In addition to reading written text and viewing videos to gather information for research, etc. students can gain a lot of information by working with statistical data. Data is largely viewed as factual, unbiased reporting of information, however, students can learn how to evaluate and USE the information found in data to support a position on a topic or idea.
- Learn/re-learn the purpose of statistical data
- Learn/re-learn how to work with various forms of statistical data
- Investigate how data is gathered, analyzed and used
- Learn/re-learn how to gather specific information from statistical data charts and graphs
- Write summary statements of selected data
- Learn/re-learn how data can be used to support one position on a topic
- Print and photocopy the entire resource titled Juvenile Justice Statistics (DOJ) for each student OR as a class set.
- Follow the concept routine from lesson plan 1 for the word STATISTICS
- Introduce the idea of looking at numbers, graphs, and charts as evidence to support or refute a position on a specific topic like our essential question, If a teen commits a crime, would justice be served if he/she were punished like an adult who commits the same crime?
- Identify and clarify the organization of chart 1: "Analysis of the change in the percentage of arrests of juveniles vs. adults from 1994-2003."
- Prior to introducing page 12 of the Juvenile Justice Student Guide that has guided questions for looking at statistics, provide guided practice at looking at the chart and answering some questions that identify specific numbers, and then trends in numbers.
- If students don't have a complete Juvenile Justice Student Guide with them, print and photocopy page 12 of the guide so that each student has their own copy.
- Model the process of looking up information on a data chart by modeling a think aloud for question 1.
- Identify and clarify the organization of data on Chart 2: "Data analysis: Juvenile Arrest Trends (Murder, Forcible Rape, Robbery, Aggravated Assault) 1981-2005"
- Guide students through the first part of question 2 on page 12.
- Allow students to work in groups for the second half of question 2 on page 12.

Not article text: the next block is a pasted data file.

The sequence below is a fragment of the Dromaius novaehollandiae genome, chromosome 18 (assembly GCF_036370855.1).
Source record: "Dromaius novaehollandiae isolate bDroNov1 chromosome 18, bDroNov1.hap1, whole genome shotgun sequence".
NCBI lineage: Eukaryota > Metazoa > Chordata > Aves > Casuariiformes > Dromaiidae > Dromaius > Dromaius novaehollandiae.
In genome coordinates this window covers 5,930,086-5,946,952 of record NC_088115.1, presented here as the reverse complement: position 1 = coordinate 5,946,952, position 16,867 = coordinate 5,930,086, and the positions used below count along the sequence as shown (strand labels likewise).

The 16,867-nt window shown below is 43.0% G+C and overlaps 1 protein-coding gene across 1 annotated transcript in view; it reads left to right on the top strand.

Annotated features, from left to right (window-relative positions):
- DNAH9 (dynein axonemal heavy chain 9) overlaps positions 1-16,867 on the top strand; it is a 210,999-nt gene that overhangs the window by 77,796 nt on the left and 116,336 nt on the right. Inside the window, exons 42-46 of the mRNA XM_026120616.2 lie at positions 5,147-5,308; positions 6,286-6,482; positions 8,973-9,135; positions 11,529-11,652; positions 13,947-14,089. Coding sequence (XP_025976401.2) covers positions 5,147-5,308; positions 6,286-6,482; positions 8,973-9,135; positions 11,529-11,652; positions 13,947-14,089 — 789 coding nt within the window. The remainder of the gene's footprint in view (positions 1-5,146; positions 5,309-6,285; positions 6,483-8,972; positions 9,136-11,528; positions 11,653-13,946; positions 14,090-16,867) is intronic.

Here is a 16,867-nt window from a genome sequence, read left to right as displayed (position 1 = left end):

- Ask students to work in small groups to identify and ask questions about the organization of charts 3 and 4 of the packet.
- Ask students to work together on question 3 and tackle questions 4-6 independently.
- Ask students to share their findings with three different people (other than those they worked with in small group)
Supporting All Learners
All students are able to participate in reviewing data, however, some students may need additional support from you as a teacher. When students work in small groups, circulate among each small group and consider circling specific data that can be used to answer questions 2-6. Pose the question to struggling students, "How can these numbers that I circled be used to answer the question?" Having a brief discussion about this can help guide struggling students to answer the questions and be able to select the data to use as evidence in their community service project and/or essay.
If students seemed enthusiastic about working with data, encourage 3-4 students who hold the same position on our essential question, If a teen commits a crime, would justice be served if he/she were punished like an adult who commits the same crime? to form an exploratory group that will gather their own data for their school site on:
- Suspension data (how many, for what offenses, etc.)
- The school population's opinions on juvenile justice (using questions based on what the exploratory group has researched thus far)
Ask the exploratory group to create a chart or graph similar to the ones they see in the Juvenile Justice Statistics (DOJ) packet to present to the class.